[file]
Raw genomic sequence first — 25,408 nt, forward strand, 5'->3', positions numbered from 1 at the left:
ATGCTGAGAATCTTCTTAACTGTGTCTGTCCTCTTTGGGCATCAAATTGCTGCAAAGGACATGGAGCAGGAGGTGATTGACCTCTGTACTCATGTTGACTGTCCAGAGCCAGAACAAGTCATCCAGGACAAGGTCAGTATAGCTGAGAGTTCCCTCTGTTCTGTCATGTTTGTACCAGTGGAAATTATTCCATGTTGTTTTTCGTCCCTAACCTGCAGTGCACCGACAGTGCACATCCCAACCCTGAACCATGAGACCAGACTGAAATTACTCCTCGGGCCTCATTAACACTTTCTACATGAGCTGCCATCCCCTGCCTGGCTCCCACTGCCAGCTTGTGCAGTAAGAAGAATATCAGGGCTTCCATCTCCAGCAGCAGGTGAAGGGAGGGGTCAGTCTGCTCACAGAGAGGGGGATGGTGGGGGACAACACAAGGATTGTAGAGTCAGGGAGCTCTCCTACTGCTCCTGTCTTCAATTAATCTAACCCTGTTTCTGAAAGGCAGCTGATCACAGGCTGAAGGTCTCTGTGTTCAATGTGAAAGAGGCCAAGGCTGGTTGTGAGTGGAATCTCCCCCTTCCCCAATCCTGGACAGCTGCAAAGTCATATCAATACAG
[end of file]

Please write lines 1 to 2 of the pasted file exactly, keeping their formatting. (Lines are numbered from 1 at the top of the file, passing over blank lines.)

Raw genomic sequence first — 25,408 nt, forward strand, 5'->3', positions numbered from 1 at the left:
ATGCTGAGAATCTTCTTAACTGTGTCTGTCCTCTTTGGGCATCAAATTGCTGCAAAGGACATGGAGCAGGAGGTGATTGACCTCTGTACTCATGTTGACTGTCCAGAGCCAGAACAAGTCATCCAGGACAAGGTCAGTATAGCTGAGAGTTCCCTCTGTTCTGTCATGTTTGTACCAGTGGAAATTATTCCATGTTGTTTTTCGTCCCTAACCTGCAGTGCACCGACAGTGCACATCCCAACCCTGAACCATGAGACCAGACTGAAATTACTCCTCGGGCCTCATTAACACTTTCTACATGAGCTGCCATCCCCTGCCTGGCTCCCACTGCCAGCTTGTGCAGTAAGAAGAATATCAGGGCTTCCATCTCCAGCAGCAGGTGAAGGGAGGGGTCAGTCTGCTCACAGAGAGGGGGATGGTGGGGGACAACACAAGGATTGTAGAGTCAGGGAGCTCTCCTACTGCTCCTGTCTTCAATTAATCTAACCCTGTTTCTGAAAGGCAGCTGATCACAGGCTGAAGGTCTCTGTGTTCAATGTGAAAGAGGCCAAGGCTGGTTGTGAGTGGAATCTCCCCCTTCCCCAATCCTGGACAGCTGCAAAGTCATATCAATACAG